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The Challenge
- Biotechnology and Food Systems in Developing Countries

I. The Challenge 

The Millennium Development Goals (MDG)3 agreed to by all Heads of State at the Millennium Summit Conference in 2000 seek to reduce levels of hunger, malnutrition and poverty by half by the year 2015, from their 1990 levels. Everyone agrees that these are very ambitious goals; reaching them will require sharp improvements in the rate of progress seen over the past half-century. Critical will be increasing the rate of economic growth in the poorest countries. In this task, agriculture plays at least three roles. Growth in agricultural productivity can stimulate faster economic growth, it tends to make this growth more "pro-poor" and it can provide the food supplies needed to reduce hunger.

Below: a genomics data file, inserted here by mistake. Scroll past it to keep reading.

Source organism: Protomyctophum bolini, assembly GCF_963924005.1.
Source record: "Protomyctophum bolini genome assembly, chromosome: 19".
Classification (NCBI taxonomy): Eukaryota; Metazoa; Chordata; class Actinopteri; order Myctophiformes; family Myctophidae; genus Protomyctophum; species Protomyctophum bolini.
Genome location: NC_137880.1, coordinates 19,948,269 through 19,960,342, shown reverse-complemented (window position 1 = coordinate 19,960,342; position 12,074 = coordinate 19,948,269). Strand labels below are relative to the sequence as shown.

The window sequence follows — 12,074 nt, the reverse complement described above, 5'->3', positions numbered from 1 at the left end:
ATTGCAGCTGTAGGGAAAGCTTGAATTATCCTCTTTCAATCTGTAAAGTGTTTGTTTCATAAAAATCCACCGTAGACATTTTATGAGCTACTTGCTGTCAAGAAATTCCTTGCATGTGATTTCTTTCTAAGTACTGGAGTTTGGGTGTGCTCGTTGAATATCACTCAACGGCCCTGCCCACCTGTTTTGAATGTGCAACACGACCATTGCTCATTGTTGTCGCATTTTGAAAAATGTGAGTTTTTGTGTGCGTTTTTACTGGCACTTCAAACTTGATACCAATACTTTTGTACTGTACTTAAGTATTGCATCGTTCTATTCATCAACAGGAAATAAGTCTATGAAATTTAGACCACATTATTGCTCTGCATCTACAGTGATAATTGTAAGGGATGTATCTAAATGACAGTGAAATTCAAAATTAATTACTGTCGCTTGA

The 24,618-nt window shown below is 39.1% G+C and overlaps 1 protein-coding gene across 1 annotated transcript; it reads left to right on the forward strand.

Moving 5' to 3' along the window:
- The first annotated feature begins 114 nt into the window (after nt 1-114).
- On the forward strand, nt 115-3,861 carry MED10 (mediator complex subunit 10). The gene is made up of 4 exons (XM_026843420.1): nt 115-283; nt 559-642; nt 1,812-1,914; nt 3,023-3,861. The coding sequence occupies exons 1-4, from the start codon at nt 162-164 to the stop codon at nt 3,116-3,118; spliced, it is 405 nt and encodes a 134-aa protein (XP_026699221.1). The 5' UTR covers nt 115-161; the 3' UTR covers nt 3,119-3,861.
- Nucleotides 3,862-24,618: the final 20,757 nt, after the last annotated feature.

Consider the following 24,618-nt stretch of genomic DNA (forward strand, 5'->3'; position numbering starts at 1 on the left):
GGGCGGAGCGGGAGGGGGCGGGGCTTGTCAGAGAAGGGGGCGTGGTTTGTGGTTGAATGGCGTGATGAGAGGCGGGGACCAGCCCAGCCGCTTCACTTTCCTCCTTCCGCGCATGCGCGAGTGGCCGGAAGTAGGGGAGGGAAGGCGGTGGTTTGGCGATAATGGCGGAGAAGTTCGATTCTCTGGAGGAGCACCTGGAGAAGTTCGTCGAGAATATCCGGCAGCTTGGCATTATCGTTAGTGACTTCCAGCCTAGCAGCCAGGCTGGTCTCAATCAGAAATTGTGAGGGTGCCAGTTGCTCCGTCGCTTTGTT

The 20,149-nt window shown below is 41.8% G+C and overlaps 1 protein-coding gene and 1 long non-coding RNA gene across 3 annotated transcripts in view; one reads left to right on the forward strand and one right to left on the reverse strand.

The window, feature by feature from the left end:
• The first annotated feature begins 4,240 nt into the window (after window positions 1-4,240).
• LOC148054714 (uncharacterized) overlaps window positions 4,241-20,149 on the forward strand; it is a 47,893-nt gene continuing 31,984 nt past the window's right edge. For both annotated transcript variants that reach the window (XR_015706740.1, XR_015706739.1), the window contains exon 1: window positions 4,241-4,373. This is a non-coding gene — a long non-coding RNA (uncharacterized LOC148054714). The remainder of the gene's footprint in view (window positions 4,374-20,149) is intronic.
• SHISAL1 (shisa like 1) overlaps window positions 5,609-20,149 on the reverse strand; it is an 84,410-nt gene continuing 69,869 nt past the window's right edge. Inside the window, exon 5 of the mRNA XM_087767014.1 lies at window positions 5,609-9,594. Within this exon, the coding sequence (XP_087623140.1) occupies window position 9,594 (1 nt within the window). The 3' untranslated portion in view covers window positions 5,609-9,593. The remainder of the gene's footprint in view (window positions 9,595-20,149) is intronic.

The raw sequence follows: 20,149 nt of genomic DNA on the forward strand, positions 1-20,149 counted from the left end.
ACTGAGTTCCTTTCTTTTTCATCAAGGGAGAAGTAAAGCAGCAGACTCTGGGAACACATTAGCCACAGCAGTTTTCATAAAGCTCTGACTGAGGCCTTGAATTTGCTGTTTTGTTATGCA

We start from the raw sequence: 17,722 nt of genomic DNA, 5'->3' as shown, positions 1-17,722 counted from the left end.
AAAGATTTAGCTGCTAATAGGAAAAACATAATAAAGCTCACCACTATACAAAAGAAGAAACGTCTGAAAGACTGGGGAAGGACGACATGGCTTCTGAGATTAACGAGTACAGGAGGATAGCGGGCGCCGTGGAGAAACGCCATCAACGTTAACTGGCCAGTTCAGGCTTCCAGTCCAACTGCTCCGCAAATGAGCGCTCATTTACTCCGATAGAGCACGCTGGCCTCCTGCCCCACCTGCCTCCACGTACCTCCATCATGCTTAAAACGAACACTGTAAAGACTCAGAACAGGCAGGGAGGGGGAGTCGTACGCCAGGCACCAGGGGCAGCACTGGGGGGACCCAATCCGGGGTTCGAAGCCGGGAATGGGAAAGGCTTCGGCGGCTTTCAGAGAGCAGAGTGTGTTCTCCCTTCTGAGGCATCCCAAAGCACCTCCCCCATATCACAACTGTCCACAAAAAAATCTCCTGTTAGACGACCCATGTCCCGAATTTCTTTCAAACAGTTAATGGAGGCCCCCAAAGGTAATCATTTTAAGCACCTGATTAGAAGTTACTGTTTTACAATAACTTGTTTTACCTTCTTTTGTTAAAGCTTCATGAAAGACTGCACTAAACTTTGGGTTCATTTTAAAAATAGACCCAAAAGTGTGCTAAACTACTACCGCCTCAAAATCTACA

Biotechnology, through genetically modified (GM) food, can help agriculture play these roles. But the train of logic is long and filled with caveats: biotechnology is not a magic bullet for ending hunger and malnutrition. Especially in a world in which markets are awash in food commodities, and rich countries spend roughly $1 billion per day in subsidies to keep their farmers in business, the problems faced by farmers and consumers in poor countries are not going to be solved by technology alone.

How can biotechnology help? To answer this simple question, we need to understand the problems we are trying to solve. For this, a bit of history is in order, especially a review of the successes and failures of the first green revolution. If the promise of biotechnology is, in Gordon Conway’s title, a "doubly green revolution," we need to understand the origins and effect of the "single" green revolution that started in the mid-1960s and which is still having a huge, positive influence on the welfare of billions of people, especially in developing countries.

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